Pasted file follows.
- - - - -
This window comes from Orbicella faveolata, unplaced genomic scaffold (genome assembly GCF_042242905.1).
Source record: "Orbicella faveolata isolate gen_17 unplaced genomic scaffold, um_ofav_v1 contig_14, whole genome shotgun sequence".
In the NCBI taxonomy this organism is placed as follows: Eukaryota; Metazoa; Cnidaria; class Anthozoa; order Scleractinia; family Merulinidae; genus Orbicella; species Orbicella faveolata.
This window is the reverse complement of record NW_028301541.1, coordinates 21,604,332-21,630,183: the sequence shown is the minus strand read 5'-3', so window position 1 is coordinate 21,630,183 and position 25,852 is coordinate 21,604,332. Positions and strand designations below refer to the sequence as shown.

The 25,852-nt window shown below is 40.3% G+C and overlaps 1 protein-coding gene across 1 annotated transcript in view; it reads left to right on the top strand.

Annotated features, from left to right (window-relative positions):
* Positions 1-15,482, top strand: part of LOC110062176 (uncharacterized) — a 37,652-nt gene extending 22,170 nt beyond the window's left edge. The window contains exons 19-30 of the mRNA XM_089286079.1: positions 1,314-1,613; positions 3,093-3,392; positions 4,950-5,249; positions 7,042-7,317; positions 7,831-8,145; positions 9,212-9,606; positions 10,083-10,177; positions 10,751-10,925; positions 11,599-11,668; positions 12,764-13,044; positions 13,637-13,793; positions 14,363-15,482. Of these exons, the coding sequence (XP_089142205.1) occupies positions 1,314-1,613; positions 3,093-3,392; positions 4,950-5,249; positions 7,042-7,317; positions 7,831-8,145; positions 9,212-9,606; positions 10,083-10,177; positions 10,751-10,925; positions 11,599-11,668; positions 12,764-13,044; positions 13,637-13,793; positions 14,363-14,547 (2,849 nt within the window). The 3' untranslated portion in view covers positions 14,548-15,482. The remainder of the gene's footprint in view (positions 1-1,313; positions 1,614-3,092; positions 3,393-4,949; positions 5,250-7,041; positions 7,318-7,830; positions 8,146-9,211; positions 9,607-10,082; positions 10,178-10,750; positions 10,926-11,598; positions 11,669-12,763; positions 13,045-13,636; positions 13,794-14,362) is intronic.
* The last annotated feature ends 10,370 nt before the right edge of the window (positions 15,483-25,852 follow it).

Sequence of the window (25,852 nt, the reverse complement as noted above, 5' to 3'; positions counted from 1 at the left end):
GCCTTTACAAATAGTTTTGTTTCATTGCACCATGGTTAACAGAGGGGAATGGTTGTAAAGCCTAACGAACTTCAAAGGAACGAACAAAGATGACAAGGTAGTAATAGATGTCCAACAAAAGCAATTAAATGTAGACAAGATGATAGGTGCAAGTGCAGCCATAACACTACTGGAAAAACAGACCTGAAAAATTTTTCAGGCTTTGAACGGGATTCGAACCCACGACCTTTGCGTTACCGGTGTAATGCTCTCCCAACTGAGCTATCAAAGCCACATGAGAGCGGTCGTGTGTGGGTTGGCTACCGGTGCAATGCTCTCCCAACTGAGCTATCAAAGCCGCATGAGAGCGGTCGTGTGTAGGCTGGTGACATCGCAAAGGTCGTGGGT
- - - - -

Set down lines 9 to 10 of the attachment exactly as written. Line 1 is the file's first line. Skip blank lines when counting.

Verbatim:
Sequence of the window (25,852 nt, the reverse complement as noted above, 5' to 3'; positions counted from 1 at the left end):
GCCTTTACAAATAGTTTTGTTTCATTGCACCATGGTTAACAGAGGGGAATGGTTGTAAAGCCTAACGAACTTCAAAGGAACGAACAAAGATGACAAGGTAGTAATAGATGTCCAACAAAAGCAATTAAATGTAGACAAGATGATAGGTGCAAGTGCAGCCATAACACTACTGGAAAAACAGACCTGAAAAATTTTTCAGGCTTTGAACGGGATTCGAACCCACGACCTTTGCGTTACCGGTGTAATGCTCTCCCAACTGAGCTATCAAAGCCACATGAGAGCGGTCGTGTGTGGGTTGGCTACCGGTGCAATGCTCTCCCAACTGAGCTATCAAAGCCGCATGAGAGCGGTCGTGTGTAGGCTGGTGACATCGCAAAGGTCGTGGGT